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NIV Job 11 God Forgets Our Sins…. really? December 9, 2013

Posted by michaelnjohns in Uncategorized.
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Oh, how I wish that God would speak,
    that he would open his lips against you
and disclose to you the secrets of wisdom,
    for true wisdom has two sides.
    Know this: God has even forgotten some of your sin.

I read this and had red flags going off all over in my head.  But this is how the new NIV (2011, the older one isn’t online anywhere any more.)  “God has even forgotten some of your sin.”  OK, I ask the NIV editors, if that’s true, which ones does he forget?  What are the requirements for forgetfulness?  In the KJV and The Message, it’s a different story. 

It looks like the word ish’e or yash’eh “forget,” is being interpreted in the NIV translators’ minds as “granting oblivion” ish’kakh, which is interesting.

Then I started studying the word and the origins.  I looked Strongs concordance and I looked at the Hebrew Interlinear Bible, to see how they stacked up.  There are beautiful sermons on forgetting, and beautiful songs about how God forgives and forgets our sins.  And I realized Job’s detractor, and the NIV 2011 in this instance, are correct, in the case of Job.  After all, Job had been scrupulous about offering the correct sacrifices to God for his own sins, as well as for the sins of his family.  This meant he had asked God to receive his offerings, even against secret sins.  The New Testaments says “If we confess our sins, He (God) is faithful and just, and will forgive our sins and cleanse us from all unrighteousness”  (I John 1:9).  I don’t know how to translate Hebrew.  But I was looking for the language to see if it was a straightforward error in the word-for-word translation, or if it was something more subtle.  What I found was something more subtle.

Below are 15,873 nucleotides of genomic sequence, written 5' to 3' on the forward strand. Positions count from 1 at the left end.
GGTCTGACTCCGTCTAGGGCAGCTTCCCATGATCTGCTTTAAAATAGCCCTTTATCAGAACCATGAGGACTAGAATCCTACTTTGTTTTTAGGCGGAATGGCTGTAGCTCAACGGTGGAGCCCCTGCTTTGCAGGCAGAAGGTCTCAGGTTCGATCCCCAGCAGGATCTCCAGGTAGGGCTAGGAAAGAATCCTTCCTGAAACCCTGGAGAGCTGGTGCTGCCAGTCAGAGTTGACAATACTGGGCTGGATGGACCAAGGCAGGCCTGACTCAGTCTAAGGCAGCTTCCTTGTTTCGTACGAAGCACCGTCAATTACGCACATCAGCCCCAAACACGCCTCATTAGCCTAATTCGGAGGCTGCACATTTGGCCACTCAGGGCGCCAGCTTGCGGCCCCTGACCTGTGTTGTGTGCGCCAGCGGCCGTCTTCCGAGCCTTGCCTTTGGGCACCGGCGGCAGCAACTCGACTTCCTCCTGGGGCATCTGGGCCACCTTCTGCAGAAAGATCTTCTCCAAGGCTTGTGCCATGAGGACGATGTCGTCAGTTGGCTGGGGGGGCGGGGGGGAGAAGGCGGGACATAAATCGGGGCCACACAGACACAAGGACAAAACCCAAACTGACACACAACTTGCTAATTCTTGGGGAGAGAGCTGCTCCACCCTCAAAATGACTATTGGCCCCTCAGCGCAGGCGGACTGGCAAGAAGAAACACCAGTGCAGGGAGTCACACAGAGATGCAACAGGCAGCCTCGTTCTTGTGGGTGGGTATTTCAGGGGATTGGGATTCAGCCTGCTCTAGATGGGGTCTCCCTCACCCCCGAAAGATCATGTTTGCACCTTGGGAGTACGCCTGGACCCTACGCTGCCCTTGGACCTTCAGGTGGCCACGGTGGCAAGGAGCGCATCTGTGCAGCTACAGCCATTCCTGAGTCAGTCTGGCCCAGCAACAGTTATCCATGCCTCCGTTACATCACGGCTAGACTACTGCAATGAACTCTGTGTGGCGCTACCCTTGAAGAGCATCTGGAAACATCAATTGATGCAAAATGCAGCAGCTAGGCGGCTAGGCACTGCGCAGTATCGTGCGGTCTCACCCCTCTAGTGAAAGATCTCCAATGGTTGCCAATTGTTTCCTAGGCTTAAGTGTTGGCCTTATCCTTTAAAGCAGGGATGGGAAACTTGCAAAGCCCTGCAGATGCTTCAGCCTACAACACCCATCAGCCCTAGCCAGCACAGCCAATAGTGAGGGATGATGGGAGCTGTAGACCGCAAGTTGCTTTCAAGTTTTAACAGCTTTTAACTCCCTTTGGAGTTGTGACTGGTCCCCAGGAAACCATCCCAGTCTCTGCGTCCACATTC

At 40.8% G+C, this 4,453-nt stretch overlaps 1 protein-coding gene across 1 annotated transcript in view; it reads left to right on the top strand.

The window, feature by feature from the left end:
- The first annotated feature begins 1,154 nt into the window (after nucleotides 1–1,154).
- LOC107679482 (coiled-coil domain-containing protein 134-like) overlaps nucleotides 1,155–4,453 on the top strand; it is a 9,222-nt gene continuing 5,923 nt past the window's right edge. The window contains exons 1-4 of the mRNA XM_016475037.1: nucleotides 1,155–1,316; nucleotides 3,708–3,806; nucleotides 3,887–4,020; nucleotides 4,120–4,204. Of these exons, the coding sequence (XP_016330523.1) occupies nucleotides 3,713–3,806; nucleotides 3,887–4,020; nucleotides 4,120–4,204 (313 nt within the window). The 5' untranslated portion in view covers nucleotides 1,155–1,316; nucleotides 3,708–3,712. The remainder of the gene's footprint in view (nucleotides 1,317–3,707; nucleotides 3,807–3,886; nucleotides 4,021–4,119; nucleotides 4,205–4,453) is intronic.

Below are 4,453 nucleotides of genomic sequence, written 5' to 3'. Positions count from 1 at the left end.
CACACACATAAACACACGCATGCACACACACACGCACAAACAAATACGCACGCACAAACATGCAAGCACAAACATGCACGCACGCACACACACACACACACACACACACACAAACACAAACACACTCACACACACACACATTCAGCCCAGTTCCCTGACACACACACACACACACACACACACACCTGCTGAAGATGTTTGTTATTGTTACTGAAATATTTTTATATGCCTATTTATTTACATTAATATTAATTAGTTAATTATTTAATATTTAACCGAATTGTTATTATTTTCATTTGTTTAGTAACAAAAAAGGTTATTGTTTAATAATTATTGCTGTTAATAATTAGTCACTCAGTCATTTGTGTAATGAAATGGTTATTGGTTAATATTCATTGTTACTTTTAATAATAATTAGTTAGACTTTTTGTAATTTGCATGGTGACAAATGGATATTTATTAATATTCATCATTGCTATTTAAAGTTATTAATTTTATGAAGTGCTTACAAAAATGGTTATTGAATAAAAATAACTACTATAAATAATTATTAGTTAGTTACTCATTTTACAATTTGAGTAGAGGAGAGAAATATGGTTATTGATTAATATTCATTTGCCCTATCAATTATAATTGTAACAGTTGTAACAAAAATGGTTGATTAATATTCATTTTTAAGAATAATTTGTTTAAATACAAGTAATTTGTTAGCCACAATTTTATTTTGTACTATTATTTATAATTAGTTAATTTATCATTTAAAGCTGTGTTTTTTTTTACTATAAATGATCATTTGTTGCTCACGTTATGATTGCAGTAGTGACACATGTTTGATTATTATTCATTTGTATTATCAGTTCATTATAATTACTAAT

Subtle differences can change the very nature of God.  Or not.  What I had been brought up to understand was that God knew we had sins, but if we asked for forgiveness they were covered over, and God saw the righteousness as a covering.  The way I had always read this verse was that Zophar was telling Job that God was more merciful than Job deserved.  The way this verse reads in the new NIV, pictures God like Harry Potter’s Dumbledore, pulling the memory out of his head to drop into the Pensieve.  But then instead of storing it in there, God blasts it out of existence. 

http://www.victorshepherd.on.ca/Sermons/to_remember_(and_forget).htm 

Pensieve is a great play on words- pensive:  thoughtful  + sieve:  a sifter removing unwanted things and leaving behind what is wanted.

If God really does forget a sin once we have committed and confessed it, then a lot of my life is going to be forgotten.  What matters is that he remembers me, that I remain, like King David, a man after God’s own heart, who continually confesses and then seeks God for future direction.  I can identify with the character of David. 

This isn’t a confession per se of adultery or murder, although I’ve read that Jesus said if you think it, it’s just as bad as doing it, in which case…  something like a thousand virtual corpses, and maybe even more virtual affairs, need to be confessed.  My eyes are overflowing with adultery; my heart is full of murder, and that’s just two commandments.  Someone tailgates, or cuts me off on the road, driving dangerously, and I’ve done it- they’re dead.  I look at a girl like Mariah Carey or Hayley Atwell and I’ve had it- and I mean “it” …and that’s just in the last 5 years.  What I identify with is that David is highly distractable.  “I’m bored with wars, I think I’ll just stay home this year… oh look!  It’s a naked woman.”  And then he goes off chasing her.  The identification is that I’m bored with working on everything in life, I want to escape, temporarily from it.  I get distracted from the task and 30 minutes later I haven’t finished the dishes because I flipped on the TV.  Life is full of work, things we should do, things we have to do, so full I want to just stop one thing and work on whatever until it’s done and then move on to the next.  But the tasks come in like spikes on an iron maiden!